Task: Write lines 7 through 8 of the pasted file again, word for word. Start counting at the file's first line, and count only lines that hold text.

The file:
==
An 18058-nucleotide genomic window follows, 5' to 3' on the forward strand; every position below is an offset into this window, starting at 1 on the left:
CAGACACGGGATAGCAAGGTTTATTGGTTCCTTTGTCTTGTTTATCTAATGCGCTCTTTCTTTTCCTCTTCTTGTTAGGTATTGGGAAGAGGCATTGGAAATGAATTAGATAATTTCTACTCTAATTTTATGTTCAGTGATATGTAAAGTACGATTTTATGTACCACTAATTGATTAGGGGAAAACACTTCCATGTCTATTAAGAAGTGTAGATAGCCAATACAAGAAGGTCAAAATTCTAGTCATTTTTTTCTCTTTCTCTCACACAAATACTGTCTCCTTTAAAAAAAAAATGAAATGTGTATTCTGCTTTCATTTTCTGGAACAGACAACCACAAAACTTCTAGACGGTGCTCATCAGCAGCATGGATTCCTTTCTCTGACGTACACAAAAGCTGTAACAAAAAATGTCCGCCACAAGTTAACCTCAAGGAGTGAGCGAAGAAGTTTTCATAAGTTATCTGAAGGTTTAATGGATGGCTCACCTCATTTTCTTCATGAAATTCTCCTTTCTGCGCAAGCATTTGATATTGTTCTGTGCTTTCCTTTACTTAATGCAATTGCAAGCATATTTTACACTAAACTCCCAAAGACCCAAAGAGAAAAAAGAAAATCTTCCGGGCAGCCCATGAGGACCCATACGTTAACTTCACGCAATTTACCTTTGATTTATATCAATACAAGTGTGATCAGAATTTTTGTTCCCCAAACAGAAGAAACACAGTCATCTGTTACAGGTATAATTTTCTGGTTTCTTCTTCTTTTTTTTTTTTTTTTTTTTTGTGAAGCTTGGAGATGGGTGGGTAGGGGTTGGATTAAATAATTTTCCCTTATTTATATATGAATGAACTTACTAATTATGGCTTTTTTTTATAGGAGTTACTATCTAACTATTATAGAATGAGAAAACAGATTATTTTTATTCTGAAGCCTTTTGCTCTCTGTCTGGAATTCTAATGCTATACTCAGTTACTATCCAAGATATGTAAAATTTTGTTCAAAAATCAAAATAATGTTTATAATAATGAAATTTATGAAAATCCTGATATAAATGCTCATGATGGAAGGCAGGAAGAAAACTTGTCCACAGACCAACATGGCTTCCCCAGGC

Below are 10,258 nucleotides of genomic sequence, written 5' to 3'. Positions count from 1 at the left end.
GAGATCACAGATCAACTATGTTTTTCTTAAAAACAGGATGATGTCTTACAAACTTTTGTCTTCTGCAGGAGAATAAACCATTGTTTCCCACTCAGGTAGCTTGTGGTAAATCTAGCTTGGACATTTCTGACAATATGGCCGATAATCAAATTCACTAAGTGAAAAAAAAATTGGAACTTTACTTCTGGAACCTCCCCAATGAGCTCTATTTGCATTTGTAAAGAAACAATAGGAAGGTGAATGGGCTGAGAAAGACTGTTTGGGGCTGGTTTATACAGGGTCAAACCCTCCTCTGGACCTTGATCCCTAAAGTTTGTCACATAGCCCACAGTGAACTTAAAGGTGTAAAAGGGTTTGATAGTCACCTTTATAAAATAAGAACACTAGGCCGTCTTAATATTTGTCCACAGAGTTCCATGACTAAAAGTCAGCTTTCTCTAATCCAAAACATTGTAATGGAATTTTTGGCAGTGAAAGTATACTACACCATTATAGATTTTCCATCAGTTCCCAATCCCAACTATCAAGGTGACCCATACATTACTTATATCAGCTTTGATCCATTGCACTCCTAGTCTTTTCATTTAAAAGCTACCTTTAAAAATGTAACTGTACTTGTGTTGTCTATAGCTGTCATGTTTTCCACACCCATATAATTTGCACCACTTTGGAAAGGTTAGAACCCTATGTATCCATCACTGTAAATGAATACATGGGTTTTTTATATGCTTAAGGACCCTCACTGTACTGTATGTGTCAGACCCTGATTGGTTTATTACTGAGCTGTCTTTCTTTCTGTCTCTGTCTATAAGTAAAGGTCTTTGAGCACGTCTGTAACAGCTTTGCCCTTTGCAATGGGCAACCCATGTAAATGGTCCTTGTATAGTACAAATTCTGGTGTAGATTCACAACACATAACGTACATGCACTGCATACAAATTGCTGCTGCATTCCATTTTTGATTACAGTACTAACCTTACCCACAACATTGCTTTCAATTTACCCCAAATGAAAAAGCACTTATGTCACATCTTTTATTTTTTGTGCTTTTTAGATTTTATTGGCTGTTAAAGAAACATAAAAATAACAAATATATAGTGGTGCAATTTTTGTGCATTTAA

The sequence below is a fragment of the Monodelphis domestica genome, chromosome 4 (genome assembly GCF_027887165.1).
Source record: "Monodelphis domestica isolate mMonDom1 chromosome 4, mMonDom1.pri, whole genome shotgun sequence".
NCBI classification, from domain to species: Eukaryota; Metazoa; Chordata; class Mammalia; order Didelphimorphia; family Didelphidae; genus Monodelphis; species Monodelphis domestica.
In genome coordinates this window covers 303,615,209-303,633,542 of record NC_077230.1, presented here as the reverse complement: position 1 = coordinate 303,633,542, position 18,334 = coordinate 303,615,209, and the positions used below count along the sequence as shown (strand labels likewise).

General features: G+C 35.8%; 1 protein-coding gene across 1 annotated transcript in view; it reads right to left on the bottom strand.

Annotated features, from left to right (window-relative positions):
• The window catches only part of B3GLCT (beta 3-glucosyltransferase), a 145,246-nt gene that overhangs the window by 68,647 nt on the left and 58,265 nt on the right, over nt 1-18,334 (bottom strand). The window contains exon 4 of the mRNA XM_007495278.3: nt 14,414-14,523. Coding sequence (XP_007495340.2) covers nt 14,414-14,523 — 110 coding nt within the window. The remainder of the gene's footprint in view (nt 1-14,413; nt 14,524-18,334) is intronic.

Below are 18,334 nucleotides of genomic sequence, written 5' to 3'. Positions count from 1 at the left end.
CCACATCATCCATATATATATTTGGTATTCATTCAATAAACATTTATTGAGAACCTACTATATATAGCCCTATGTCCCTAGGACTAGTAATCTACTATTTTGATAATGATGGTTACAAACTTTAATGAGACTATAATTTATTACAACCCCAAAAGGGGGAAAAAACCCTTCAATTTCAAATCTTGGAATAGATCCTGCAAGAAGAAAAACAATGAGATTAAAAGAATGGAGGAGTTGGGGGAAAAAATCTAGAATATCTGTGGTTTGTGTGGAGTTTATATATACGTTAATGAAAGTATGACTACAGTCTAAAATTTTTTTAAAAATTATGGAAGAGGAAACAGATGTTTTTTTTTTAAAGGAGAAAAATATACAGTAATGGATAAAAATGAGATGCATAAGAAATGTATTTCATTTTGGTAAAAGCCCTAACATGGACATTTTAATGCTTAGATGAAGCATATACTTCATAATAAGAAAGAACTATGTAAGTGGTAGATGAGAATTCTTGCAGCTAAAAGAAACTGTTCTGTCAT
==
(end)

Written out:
NCBI classification, from domain to species: Eukaryota; Metazoa; Chordata; class Mammalia; order Didelphimorphia; family Didelphidae; genus Monodelphis; species Monodelphis domestica.
In genome coordinates this window covers 303,615,209-303,633,542 of record NC_077230.1, presented here as the reverse complement: position 1 = coordinate 303,633,542, position 18,334 = coordinate 303,615,209, and the positions used below count along the sequence as shown (strand labels likewise).